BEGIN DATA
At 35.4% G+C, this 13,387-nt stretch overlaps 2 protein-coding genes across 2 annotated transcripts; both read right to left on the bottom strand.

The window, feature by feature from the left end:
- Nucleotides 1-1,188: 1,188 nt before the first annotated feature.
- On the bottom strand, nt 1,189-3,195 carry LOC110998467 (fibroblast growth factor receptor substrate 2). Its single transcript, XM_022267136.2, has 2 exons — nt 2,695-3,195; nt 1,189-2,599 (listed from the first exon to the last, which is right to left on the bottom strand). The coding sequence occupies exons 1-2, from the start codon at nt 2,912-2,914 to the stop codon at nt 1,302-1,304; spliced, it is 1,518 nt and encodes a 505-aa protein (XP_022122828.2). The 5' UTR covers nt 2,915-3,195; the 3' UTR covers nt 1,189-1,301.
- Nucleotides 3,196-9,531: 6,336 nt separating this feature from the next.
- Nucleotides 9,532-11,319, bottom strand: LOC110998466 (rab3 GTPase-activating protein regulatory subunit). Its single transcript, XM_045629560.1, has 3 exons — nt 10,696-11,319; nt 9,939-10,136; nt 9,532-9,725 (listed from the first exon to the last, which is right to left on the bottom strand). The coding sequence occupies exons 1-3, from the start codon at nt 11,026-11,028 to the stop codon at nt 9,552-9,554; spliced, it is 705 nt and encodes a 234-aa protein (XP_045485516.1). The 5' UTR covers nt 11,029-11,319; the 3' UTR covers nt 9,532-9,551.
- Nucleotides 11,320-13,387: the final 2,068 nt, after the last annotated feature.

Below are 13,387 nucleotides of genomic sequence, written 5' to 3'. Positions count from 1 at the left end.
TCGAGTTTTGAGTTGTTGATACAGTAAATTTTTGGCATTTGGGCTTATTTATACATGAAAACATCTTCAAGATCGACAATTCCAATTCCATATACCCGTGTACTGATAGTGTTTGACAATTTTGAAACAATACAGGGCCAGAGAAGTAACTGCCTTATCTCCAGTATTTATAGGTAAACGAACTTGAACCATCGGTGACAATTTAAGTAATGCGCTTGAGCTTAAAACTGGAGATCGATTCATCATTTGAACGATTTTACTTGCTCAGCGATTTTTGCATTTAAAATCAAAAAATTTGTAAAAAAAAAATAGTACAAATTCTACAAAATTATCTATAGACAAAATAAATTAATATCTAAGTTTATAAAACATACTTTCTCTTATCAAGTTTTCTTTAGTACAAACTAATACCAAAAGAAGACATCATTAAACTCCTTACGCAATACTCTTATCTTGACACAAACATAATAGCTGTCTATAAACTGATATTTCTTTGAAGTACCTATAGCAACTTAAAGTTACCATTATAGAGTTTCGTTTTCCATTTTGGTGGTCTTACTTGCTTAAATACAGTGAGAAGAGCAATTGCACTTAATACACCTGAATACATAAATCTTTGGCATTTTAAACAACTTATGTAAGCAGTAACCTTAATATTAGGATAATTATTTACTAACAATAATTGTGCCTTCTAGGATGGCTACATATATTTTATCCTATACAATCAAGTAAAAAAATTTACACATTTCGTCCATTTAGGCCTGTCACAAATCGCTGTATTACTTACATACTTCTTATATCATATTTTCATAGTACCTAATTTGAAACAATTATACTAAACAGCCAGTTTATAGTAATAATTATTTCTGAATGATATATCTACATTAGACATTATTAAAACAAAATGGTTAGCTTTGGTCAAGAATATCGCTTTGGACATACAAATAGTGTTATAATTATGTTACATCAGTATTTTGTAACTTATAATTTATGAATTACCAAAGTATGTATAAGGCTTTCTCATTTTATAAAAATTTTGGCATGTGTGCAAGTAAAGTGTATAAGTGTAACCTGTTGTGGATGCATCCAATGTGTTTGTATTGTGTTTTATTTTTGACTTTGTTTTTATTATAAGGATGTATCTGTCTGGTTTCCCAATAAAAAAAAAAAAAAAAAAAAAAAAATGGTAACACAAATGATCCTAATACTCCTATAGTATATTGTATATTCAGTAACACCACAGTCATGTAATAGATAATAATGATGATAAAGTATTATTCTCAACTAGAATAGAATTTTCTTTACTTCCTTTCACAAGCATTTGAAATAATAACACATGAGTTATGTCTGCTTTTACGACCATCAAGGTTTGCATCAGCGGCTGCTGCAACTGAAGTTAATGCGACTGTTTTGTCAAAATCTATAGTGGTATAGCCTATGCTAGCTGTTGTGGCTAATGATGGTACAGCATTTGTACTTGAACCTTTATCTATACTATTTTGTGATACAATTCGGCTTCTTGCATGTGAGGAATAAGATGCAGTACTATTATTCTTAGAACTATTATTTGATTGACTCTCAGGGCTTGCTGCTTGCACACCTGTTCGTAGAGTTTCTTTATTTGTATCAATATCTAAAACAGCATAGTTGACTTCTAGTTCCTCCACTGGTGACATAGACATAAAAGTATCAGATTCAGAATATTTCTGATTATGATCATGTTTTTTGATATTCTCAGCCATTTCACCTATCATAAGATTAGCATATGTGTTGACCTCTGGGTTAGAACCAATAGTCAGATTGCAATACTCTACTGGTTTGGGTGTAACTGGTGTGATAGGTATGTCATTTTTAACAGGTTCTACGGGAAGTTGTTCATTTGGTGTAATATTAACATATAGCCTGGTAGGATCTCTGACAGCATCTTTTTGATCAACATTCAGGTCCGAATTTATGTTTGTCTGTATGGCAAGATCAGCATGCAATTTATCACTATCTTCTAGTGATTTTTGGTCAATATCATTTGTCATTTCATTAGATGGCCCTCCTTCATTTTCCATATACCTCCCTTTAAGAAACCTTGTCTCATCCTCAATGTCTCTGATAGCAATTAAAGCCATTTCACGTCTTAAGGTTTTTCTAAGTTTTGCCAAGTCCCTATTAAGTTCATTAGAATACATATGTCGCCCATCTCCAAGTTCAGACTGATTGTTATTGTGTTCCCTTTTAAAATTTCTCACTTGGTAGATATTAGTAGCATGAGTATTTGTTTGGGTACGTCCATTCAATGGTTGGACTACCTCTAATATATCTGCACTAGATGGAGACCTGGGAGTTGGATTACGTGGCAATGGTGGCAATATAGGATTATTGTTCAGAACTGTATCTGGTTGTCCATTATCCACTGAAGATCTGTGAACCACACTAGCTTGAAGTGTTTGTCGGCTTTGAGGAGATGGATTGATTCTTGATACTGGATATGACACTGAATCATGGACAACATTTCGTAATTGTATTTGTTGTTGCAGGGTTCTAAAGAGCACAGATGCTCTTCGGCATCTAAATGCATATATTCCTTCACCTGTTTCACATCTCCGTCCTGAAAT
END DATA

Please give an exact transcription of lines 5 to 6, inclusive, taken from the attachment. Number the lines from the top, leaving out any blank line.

- Nucleotides 3,196-9,531: 6,336 nt separating this feature from the next.
- Nucleotides 9,532-11,319, bottom strand: LOC110998466 (rab3 GTPase-activating protein regulatory subunit). Its single transcript, XM_045629560.1, has 3 exons — nt 10,696-11,319; nt 9,939-10,136; nt 9,532-9,725 (listed from the first exon to the last, which is right to left on the bottom strand). The coding sequence occupies exons 1-3, from the start codon at nt 11,026-11,028 to the stop codon at nt 9,552-9,554; spliced, it is 705 nt and encodes a 234-aa protein (XP_045485516.1). The 5' UTR covers nt 11,029-11,319; the 3' UTR covers nt 9,532-9,551.